Baczyński 8

The apogee of the Christmas Eve. A conversation between a woman and the summoned ghost. A duet, in fact. A love duet, although that love is long gone and only some faint memories of it remain. The woman recalls her long-dead husband or lover. He is the one she is talking to. She knows that her end is approaching and she wants her beloved to accompany her and to protect her. I do not yet know exactly how to lead this conversation. Whenever I take a step, I need to pull back, because it feels wrong. The scene is as short as it is momentous. There is despair and grief in it, but there is also silence and consent. The conversation is happening in the woman's head. In the solitude, at the Christmas table, with the snow falling outside. Everything is like an illusion. The very scene is an illusion, the conversation with the dead is an illusion, the entire life remembered is an illusion. The moment just before the end. Nothing else will happen, you can put the toys away. The light is about to go out. The bell rings.

Meanwhile, a trip to Gdansk. Recording of the Three Calls for carillon (a set of bells with a keyboard, usually installed on a tower), in the Old Town Hall. Early call; Late call; Last call. A piece written for the 80th anniversary of the outbreak of World War II. A strange premiere, on a very sunny morning of September 1, 2019. Just before the event, a rather sombre march and chants of the defenders of democracy. During the event, the looks of confusion on the faces of the not very numerous attendees and passers-by. The heat was so great that the ringing of the bells sounded like hallucination. The night after the premiere there was a sudden break in the weather: the gale came, bringing a downpour and a 20 degree drop in temperature with it. Today we started the recording in full sun and without any wind, and just after the last sound a snowstorm with a gale.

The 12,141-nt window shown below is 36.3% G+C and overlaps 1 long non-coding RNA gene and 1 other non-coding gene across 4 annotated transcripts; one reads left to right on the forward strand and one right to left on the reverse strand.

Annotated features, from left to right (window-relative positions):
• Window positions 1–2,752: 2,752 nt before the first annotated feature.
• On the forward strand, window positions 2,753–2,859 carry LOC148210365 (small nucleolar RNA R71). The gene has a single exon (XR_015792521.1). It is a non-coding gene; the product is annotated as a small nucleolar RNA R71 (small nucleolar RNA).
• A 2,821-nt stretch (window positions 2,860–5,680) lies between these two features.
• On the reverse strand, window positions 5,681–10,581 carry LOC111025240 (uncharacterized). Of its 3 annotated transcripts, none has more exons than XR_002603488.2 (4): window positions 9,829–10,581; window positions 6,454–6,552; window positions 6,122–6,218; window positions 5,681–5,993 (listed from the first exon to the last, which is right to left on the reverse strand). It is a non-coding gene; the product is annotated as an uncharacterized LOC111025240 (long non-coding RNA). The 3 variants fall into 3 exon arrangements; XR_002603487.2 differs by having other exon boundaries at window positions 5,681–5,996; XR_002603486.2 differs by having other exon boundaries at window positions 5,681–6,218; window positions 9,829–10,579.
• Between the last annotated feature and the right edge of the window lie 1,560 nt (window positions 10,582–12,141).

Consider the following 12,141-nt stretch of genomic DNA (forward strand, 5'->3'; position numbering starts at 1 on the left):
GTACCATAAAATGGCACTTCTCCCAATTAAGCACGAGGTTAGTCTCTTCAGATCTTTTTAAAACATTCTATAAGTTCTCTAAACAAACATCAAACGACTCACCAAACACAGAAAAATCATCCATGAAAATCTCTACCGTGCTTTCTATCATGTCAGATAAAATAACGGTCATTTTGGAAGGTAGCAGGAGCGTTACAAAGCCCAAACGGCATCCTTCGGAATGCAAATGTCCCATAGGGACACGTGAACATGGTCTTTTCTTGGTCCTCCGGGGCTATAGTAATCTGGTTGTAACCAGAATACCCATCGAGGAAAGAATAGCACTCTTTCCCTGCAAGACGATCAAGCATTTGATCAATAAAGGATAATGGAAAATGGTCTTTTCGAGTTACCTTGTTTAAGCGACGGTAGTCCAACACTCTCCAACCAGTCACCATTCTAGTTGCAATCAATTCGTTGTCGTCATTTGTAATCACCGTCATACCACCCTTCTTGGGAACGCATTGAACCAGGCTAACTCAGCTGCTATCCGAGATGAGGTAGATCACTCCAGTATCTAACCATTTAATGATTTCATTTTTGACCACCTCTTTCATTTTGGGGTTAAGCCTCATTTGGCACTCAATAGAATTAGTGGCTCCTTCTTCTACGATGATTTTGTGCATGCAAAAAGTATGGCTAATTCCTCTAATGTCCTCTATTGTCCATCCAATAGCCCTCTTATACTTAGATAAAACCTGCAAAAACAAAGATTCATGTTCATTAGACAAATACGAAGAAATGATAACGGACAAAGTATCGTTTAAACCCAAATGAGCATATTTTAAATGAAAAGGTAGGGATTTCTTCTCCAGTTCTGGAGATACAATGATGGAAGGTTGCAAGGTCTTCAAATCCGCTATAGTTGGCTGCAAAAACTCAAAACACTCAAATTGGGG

“Like on that evening of death” repeats Baczyński in the Christmas Eve twice. I feel that many of his poems, perhaps even all of them, are about death. Not always directly, of course, sometimes they are completely unrelated, it seems. These poems are of premonition, anticipation, recollection in an imaginary future and familiarisation of death. And sometimes it’s all about forgetting about it for a while.


(transl. Magdalena Małek-Andrzejowska)